THE overall level of satisfaction that sound risk management has contributed to the success of organisations within the shipping industry has declined compared to last year, according to the second annual "Moore Stephens Shipping Risk Survey".
Respondents to the survey rated the extent to which enterprise and business risk management contributed to the success of their organisation at an average 6.6 out of 10 compared to 6.9 last year.
Twenty-three per cent of respondents returned a rating of eight, compared to 26 per cent last time, while 70 per cent put the figure at more than five out of 10, as opposed to 74 per cent in 2015.
Overall, respondents rated the extent to which enterprise and business risk was being managed effectively by their organisations at seven out of 10 (unchanged from last time), reported London's Tanker Operator.
Demand trends were deemed by the greatest number of respondents to pose the highest level of risk to their organisation, closely followed by competition, with the cost and availability of finance in third place.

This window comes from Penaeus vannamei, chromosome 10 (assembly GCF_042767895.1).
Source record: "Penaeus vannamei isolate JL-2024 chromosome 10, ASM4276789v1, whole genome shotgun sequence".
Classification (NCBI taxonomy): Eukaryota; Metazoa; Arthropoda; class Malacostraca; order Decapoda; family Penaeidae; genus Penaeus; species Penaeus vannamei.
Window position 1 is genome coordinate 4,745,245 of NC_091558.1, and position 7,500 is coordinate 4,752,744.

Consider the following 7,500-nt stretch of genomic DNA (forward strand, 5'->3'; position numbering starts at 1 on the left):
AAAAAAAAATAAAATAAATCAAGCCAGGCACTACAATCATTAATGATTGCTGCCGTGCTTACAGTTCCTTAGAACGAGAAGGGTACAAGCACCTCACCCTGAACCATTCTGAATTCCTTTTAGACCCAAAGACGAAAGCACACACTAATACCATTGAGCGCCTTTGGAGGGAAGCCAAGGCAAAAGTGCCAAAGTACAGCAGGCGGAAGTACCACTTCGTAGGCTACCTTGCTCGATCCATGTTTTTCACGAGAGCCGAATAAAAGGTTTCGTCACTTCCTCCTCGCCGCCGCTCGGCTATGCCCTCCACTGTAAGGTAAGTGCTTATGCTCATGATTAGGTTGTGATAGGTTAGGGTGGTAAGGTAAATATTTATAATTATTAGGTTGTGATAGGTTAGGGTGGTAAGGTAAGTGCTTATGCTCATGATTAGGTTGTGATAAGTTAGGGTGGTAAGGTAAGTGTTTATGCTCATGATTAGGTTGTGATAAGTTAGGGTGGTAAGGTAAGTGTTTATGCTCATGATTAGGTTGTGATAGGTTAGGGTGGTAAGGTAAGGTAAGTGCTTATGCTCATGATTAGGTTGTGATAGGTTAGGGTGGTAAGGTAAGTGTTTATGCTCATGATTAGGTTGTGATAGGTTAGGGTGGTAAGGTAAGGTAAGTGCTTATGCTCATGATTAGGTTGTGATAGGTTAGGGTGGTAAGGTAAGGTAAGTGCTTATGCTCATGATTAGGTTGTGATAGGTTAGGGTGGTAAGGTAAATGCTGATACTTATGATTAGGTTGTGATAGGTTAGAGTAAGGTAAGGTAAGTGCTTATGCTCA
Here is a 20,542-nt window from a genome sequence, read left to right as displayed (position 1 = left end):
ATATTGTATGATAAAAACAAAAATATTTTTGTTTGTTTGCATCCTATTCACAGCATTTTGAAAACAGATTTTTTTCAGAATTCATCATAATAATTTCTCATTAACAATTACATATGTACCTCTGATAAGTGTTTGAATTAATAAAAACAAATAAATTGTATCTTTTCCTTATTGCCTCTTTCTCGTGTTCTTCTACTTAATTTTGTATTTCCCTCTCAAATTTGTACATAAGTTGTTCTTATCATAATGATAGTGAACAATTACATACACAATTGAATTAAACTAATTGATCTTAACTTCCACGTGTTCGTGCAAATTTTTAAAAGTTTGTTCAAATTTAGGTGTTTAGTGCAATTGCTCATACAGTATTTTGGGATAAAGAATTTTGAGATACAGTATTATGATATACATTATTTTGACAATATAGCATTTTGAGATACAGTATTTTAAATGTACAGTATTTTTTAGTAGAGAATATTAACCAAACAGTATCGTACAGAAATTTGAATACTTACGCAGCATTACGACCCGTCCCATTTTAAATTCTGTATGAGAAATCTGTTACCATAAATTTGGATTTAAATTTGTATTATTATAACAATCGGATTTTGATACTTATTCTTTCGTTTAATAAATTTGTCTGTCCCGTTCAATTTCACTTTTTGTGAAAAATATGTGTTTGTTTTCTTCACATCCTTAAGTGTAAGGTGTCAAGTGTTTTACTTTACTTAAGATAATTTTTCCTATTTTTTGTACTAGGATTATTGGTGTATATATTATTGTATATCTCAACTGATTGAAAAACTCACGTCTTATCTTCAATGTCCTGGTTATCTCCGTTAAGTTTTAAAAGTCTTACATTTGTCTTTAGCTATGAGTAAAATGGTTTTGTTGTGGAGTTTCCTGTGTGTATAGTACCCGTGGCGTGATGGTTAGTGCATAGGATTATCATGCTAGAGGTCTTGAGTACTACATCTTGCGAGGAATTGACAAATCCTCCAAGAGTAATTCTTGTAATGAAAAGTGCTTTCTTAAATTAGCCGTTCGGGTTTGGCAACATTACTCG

Respondents to the survey felt that the level of risk posed by most of the factors which impacted their business would remain largely unchanged over the next 12 months, with the exception of tonnage supply and competition, which were perceived to have the potential for increased risk.
Overall, 69 per cent of respondents felt that the senior managers in their organisations had a high degree of involvement in enterprise and business risk management, as opposed to 72 per cent in the previous survey.
Said Moore Stephens partner Michael Simms: "Few other industries could claim to be exposed as much to risks arising from economic uncertainty, miss diagnosed analyses, renegotiation of existing contracts, lack of financing, uncertainty over asset valuations, defaults on loan repayments, political sanctions, monopolistic policies, regulatory changes, falling crude oil prices, customer insolvency, fears over the Chinese economy, uncertainty in Europe, and plain old supply and demand.
"There is also a growing threat from extraneous factors such as cyber security and the increasing level of IT-related risk. The industry's risk profile is changing, and with that the industry itself must change its approach to identifying risk. For some, outsourcing is a solution. However, managing the risk of doing this must not be overlooked. If the risk is not recognised, it cannot be controlled," said Mr Simms.
"The key to identifying and mitigating any type of risk lies in the application of sound, firm-wide governance control systems. Simply paying lip-service to corporate governance will not do. The tone needs to be set by senior management, leading from the front," he said.
Source : HKSG.